I’m not very good at inserting sleeves. I usually catch each side three or fours times and have to do a lot of unpicking so this time I tried something new. I can’t remember where I first saw it or if it has a technical term other than Use All The Pins but it worked really well.

My only real hiccup with this make was running out of thread while sewing the hem the night before our meet. I had to steal some off the bobbin and even then I only just made it.

We celebrated our challenge with Yum Cha:

Mango Pudding!
Me, Kirsten, Kristina, Jenna and Kat

And then we wandered over to Te Papa for some fun group photos:

Leimomi, Me, Jenna, Marta, Zara, Kirsten and Nina


Pattern – Deer and Doe Bleuet Dress, straight size 42

Altered sleeves, removed self button placket and reattached.

Fabrics – Cotton and Steel Moonlit Tangrams Navy, pink broadcloth from Spotlight Kaiwharawhara.



My sew-jo has been a bit low lately, if you can’t tell from the lack of blog posts :)

But this is not a post to apologise for that, we all have our sewing ups and downs…this is a post about actually sewing.

It all started with a phone call from Kat at 4pm on a Saturday. We chatted about a lot of things and, of course, sewing. I complained about my low sew-jo and how I really just couldn’t be bothered right now…even though I have 4 projects already cut out. We talked about what inspires us to sew and I mentioned how I had a lot of fun sewing the dresses for TMS Frocktober 2014  because I was actively photographing them to share later. Kat said just recently she had really enjoyed Instagramming her Hummingbirds Clover dress progress and got a lot of fun and encouraging comments along the way…and that’s how #MuseJennaB42mrw started.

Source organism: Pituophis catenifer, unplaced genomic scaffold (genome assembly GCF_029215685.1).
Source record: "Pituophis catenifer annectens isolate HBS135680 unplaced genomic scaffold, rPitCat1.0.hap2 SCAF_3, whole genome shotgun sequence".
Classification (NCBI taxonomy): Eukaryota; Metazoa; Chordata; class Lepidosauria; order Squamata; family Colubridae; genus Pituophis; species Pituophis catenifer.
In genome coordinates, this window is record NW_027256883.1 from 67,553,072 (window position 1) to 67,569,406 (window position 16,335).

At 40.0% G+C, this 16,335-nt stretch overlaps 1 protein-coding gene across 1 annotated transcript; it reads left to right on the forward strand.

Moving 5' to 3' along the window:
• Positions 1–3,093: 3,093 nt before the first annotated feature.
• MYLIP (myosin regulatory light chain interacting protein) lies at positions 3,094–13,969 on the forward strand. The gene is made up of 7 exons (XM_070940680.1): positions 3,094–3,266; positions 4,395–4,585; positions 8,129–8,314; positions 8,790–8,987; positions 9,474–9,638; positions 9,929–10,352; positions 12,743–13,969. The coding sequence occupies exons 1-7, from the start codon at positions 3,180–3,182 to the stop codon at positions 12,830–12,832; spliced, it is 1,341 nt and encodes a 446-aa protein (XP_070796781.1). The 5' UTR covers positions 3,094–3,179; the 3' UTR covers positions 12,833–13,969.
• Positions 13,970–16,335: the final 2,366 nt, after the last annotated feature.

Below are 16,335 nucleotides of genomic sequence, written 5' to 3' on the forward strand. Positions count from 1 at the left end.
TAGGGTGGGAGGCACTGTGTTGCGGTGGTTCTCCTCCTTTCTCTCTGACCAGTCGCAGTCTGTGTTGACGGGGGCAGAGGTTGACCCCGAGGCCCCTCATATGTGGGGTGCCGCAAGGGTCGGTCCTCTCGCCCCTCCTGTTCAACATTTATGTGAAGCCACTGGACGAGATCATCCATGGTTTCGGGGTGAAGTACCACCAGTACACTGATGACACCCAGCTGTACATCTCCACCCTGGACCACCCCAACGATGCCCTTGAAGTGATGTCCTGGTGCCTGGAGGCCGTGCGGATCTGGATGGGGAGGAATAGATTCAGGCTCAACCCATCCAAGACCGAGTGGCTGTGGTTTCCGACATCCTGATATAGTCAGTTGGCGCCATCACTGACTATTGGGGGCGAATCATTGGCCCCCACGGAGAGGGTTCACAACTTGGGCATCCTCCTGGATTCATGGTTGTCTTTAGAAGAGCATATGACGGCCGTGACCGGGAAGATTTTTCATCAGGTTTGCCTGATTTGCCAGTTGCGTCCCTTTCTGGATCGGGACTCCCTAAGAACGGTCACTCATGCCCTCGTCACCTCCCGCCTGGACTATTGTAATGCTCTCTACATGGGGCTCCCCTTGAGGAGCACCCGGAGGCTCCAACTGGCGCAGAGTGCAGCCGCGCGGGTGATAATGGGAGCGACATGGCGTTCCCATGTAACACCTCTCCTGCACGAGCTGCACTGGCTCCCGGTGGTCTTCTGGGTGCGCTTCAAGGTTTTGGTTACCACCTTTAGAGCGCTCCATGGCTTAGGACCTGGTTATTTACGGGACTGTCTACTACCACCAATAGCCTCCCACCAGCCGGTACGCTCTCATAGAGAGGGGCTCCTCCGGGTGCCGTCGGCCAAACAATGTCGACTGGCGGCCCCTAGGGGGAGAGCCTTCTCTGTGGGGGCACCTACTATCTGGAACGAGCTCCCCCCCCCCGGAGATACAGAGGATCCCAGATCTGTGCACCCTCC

Kat’s challenge to me was to sew up one of my cut projects (specifically the Muse Jenna) before our planned afternoon tea on Sunday afternoon…the next day…

So I put the chicken in the oven for dinner, threaded my overlocker up with black and got to work, ‘gramming along the way ;)

I got as far as neckband before I stopped for dinner.

Then I finished up to the cuffs before I realised that I better choose some buttons. Nothing in my stash did the trick so I decided to go with pearl snaps. They play in with the slightly vintage vibe of the pattern and my fabric choice however by the time I dug them out it was dark and a little bit too late to be outside sewing with a hammer.

On Sunday morning I attached the snaps and then I was all done.

Apologies for boring inside photos…it’s taken me way too long to get around to taking these and the wind was not cooperating…so you get my soon-to-be-painted hallway wall ;)

The arms are a teeny bit long so I’ll adjust those next time my overlocker is threaded up black…and it’s just as comfy when buttoned up.

It’s such a fast make because I stitched about 90% of it on my overlocker, only using my sewing machine for the shoulder yoke gathers and the top stitching.

Muse has 4 patterns published now and considering it’s the creative child of one of my BSFF (Best Sewing Friends Forever) I’m a little embarrassed about how long it’s taken me to actually stitch something up.

I wanted this post to be a bit of a review of the experience…except that hasn’t happened!

I was skim reading and sewing so fast that I accidentally skipped a whole section and as I was interfacing the button band I thought, “whoa, shouldn’t I have attached the bottom band already?” And then I saw the ENTIRE page that I just flipped past in my haste ;)